It started innocently enough. I Tweeted a picture of a serving dish from The Hart and the Hunter and asked, “If I want to find a plate like this on E-Bay, what would I search for?” (OK, ending a sentence with a preposition isn’t so innocent, but go with me here.) A few people responded: “Transferware.” I Googled Transferware, to get a definition, and Wikipedia offered: “A style of ceramics including pottery, dinnerware, and other delicate items. It uses transfer printing, a decorative technique which was developed in England in the mid-18th century, particularly around the Staffordshire region.” Then I started searching for Transferware plates on E-Bay and I haven’t been able to stop since.
Next to Proof Bakery, here in Atwater Village, is an Out of the Closet thrift shop that sometimes I wander into to check out their cookbooks or other random things that they have gathered on their tables and shelves. Rarely do I find anything that I actually buy but it’s fun to poke through everything while sipping an iced coffee beverage. The other day, though, a strong light came in through the window and focused on a box on a table as an angelic choir began singing from the heavens. “The hills are alive,” the voices sang in unison as I suddenly saw what the light was hitting: a box. The box you see above. I slowly staggered over to it and then opened it up and beheld the most beautiful sight I’d ever seen….
There’s an eye-rolling threshold for home cooks when it comes to chef tricks. At some point, a chef will tell the home cook to do something that causes them (at least internally) to roll their eyes. “You want me to peel chickpeas before making hummus? REALLY?” That sort of thing. And I have to confess, even though the large majority of chefs I met writing my cookbook advised me to warm my serving dishes before serving hot food and chilling my dishes before serving cold food (like a salad), I secretly rolled my eyes at the idea. “I’ll never really do that,” I told myself.
My favorite food blog, of late, is Canal House Cooks Lunch. It’s deceptively simple: every day, the women of The Canal House (that’d be famed cookbook photographer Christopher Hirsheimer and former Saveur test kitchen director Melissa Hamilton (who also happens to be Gabrielle Hamilton’s sister and a prominent figure in “Blood, Bones & Butter”)) take a picture of what they make and eat for lunch and post it on their blog. Every day. You’d think that could get boring fast, but it’s quite the opposite: I find their pictures/posts to be exciting and, more importantly, inspiring. Especially how the food always pops; and part of that, I realized, has to do with their white plates.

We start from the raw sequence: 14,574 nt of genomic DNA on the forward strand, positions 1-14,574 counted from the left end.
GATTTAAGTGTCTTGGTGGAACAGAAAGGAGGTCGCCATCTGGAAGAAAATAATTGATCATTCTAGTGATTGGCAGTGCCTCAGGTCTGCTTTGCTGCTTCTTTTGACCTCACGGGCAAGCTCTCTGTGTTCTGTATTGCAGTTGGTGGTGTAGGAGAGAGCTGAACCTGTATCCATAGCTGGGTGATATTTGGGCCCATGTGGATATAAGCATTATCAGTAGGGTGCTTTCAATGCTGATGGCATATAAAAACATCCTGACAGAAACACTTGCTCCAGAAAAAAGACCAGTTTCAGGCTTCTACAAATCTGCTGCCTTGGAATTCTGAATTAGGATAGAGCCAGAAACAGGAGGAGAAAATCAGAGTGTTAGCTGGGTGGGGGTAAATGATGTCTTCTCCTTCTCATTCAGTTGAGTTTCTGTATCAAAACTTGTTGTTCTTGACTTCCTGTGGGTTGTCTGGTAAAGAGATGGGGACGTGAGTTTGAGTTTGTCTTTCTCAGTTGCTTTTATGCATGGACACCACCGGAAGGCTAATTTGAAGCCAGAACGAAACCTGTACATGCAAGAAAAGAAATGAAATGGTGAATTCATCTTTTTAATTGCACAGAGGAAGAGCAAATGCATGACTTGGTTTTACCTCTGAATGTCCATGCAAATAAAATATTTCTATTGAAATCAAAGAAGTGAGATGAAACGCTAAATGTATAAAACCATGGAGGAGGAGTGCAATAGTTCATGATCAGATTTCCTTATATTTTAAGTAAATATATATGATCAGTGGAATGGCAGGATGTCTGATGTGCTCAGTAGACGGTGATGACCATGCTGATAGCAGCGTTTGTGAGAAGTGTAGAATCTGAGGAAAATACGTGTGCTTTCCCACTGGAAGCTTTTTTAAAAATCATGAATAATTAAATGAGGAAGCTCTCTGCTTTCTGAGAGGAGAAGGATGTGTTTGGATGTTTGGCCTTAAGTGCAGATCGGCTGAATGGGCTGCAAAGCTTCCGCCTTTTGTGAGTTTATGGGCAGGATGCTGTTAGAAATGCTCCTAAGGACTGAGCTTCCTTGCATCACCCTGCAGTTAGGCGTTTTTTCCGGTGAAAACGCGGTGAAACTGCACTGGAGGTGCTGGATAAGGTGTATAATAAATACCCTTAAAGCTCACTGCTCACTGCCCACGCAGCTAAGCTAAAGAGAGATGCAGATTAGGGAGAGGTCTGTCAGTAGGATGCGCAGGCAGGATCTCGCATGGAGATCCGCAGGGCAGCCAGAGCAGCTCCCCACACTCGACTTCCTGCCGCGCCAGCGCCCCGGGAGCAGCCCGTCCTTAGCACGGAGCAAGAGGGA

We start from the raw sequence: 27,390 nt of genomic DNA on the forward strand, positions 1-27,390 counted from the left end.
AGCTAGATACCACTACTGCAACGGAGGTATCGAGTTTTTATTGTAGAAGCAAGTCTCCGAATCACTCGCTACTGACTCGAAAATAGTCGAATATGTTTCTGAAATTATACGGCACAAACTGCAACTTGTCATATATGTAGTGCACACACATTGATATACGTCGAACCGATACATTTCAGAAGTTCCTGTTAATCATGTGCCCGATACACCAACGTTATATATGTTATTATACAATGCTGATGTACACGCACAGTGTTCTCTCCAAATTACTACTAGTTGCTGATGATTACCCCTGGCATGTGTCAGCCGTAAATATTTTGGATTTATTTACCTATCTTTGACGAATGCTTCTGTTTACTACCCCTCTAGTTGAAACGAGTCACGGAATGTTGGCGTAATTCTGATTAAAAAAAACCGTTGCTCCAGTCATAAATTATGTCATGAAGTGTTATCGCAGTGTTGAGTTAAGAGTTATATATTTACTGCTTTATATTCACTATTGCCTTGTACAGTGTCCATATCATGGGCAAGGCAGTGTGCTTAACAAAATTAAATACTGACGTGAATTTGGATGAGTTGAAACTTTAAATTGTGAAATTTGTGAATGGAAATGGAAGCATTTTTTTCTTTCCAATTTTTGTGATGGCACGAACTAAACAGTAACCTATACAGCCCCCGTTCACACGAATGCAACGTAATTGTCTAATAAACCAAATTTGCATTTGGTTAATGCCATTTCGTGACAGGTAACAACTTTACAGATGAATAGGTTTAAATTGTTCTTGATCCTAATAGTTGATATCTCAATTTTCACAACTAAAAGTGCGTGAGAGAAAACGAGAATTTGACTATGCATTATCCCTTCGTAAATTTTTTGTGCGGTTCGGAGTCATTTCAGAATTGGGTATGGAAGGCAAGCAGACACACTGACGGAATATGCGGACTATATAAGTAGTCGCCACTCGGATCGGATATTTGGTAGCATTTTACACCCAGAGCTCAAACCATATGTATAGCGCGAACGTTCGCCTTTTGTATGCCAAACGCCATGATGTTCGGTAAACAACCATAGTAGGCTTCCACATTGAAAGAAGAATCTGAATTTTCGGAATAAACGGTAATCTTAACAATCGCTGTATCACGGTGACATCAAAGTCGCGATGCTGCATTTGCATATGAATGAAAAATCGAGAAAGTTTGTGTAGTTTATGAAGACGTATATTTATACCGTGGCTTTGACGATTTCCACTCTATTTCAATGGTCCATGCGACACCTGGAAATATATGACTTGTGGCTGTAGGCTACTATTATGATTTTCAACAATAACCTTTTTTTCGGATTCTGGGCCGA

The last time I wrote about dishes on this blog it was in April 2008 when I wrote a post called “Meet The Plates.” Serious Eats was amused and linked to it in a post called “Adam Roberts’s Quirky, Idiosyncratic Plates.” The idea back then, in 2008, was that each of my guests at dinner would be given a uniquely patterned plate that possibly reflected how I felt about them (if you were given a flower, it meant that I thought you were virginal; if you were given golf clubs, it meant that I thought you were a lesbian.)
But times have changed and I’ve changed with them. The time had come for new plates and today, with a little help from my mom, I finally bought them.
Our old IKEA plates were getting cracked and crackly and I recalled a meal I ate at a restaurant recently (though I don’t remember which specific restaurant–The Little Owl?) where all the entrees were served on quirky, idiosyncratic plates. “Hey!” I said to myself. “I want some quirky, idiosyncratic plates. When it’s time to get new plates I’m going to get some quirky, idiosyncratic plates.”
Well if there’s one place in New York to get quirky, idiosyncratic plates it’s Fishs Eddy. And so it was that last week, when the last IKEA plate chipped, I made a journey to Union Square to visit Fishs Eddy for some quirky, idiosyncratic plates.